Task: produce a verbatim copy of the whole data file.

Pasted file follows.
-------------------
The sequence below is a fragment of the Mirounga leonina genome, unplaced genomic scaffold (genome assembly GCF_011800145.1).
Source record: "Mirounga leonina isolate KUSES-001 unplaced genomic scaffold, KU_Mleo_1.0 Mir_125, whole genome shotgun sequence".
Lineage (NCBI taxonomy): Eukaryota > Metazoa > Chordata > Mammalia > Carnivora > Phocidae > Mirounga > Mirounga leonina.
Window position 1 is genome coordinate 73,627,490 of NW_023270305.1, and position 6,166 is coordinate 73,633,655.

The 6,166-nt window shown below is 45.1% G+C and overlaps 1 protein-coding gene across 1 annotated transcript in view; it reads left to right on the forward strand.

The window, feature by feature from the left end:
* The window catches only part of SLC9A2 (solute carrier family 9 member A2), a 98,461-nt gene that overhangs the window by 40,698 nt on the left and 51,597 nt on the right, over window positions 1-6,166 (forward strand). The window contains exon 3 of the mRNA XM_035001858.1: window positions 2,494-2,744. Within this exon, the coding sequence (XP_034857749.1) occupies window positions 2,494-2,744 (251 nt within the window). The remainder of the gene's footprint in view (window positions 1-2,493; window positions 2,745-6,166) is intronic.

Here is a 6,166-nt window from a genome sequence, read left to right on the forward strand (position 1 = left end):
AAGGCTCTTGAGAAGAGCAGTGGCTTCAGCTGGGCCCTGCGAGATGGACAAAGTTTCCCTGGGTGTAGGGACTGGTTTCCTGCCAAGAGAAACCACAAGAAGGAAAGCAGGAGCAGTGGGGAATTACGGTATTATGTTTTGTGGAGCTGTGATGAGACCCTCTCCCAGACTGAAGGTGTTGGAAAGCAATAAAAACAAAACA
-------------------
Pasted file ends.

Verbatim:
The sequence below is a fragment of the Mirounga leonina genome, unplaced genomic scaffold (genome assembly GCF_011800145.1).
Source record: "Mirounga leonina isolate KUSES-001 unplaced genomic scaffold, KU_Mleo_1.0 Mir_125, whole genome shotgun sequence".
Lineage (NCBI taxonomy): Eukaryota > Metazoa > Chordata > Mammalia > Carnivora > Phocidae > Mirounga > Mirounga leonina.
Window position 1 is genome coordinate 73,627,490 of NW_023270305.1, and position 6,166 is coordinate 73,633,655.

The 6,166-nt window shown below is 45.1% G+C and overlaps 1 protein-coding gene across 1 annotated transcript in view; it reads left to right on the forward strand.

The window, feature by feature from the left end:
* The window catches only part of SLC9A2 (solute carrier family 9 member A2), a 98,461-nt gene that overhangs the window by 40,698 nt on the left and 51,597 nt on the right, over window positions 1-6,166 (forward strand). The window contains exon 3 of the mRNA XM_035001858.1: window positions 2,494-2,744. Within this exon, the coding sequence (XP_034857749.1) occupies window positions 2,494-2,744 (251 nt within the window). The remainder of the gene's footprint in view (window positions 1-2,493; window positions 2,745-6,166) is intronic.

Here is a 6,166-nt window from a genome sequence, read left to right on the forward strand (position 1 = left end):
AAGGCTCTTGAGAAGAGCAGTGGCTTCAGCTGGGCCCTGCGAGATGGACAAAGTTTCCCTGGGTGTAGGGACTGGTTTCCTGCCAAGAGAAACCACAAGAAGGAAAGCAGGAGCAGTGGGGAATTACGGTATTATGTTTTGTGGAGCTGTGATGAGACCCTCTCCCAGACTGAAGGTGTTGGAAAGCAATAAAAACAAAACA